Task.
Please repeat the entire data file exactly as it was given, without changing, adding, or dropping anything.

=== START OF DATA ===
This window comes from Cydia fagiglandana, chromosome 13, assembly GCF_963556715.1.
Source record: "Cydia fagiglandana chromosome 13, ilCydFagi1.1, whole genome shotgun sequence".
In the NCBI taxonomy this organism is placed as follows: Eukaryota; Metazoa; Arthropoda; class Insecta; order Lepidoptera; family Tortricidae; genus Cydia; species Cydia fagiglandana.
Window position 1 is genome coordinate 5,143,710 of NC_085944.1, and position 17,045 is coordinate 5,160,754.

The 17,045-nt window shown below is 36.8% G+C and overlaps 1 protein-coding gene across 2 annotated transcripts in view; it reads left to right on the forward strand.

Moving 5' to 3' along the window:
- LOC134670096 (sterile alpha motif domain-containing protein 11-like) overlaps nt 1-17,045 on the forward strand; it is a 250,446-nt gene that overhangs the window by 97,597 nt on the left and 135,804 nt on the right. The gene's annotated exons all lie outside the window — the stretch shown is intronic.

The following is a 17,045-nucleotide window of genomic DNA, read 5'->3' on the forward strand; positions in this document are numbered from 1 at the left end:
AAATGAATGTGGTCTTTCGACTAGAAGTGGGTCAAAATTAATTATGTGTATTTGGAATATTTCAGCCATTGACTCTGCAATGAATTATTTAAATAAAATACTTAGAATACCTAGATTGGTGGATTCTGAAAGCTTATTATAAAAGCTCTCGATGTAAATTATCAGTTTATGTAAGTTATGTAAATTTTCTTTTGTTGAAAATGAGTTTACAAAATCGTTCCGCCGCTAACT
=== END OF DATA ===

This window comes from Cydia fagiglandana, chromosome 13, assembly GCF_963556715.1.
Source record: "Cydia fagiglandana chromosome 13, ilCydFagi1.1, whole genome shotgun sequence".
In the NCBI taxonomy this organism is placed as follows: Eukaryota; Metazoa; Arthropoda; class Insecta; order Lepidoptera; family Tortricidae; genus Cydia; species Cydia fagiglandana.
Window position 1 is genome coordinate 5,143,710 of NC_085944.1, and position 17,045 is coordinate 5,160,754.

The 17,045-nt window shown below is 36.8% G+C and overlaps 1 protein-coding gene across 2 annotated transcripts in view; it reads left to right on the forward strand.

Moving 5' to 3' along the window:
- LOC134670096 (sterile alpha motif domain-containing protein 11-like) overlaps nt 1-17,045 on the forward strand; it is a 250,446-nt gene that overhangs the window by 97,597 nt on the left and 135,804 nt on the right. The gene's annotated exons all lie outside the window — the stretch shown is intronic.

The following is a 17,045-nucleotide window of genomic DNA, read 5'->3' on the forward strand; positions in this document are numbered from 1 at the left end:
AAATGAATGTGGTCTTTCGACTAGAAGTGGGTCAAAATTAATTATGTGTATTTGGAATATTTCAGCCATTGACTCTGCAATGAATTATTTAAATAAAATACTTAGAATACCTAGATTGGTGGATTCTGAAAGCTTATTATAAAAGCTCTCGATGTAAATTATCAGTTTATGTAAGTTATGTAAATTTTCTTTTGTTGAAAATGAGTTTACAAAATCGTTCCGCCGCTAACT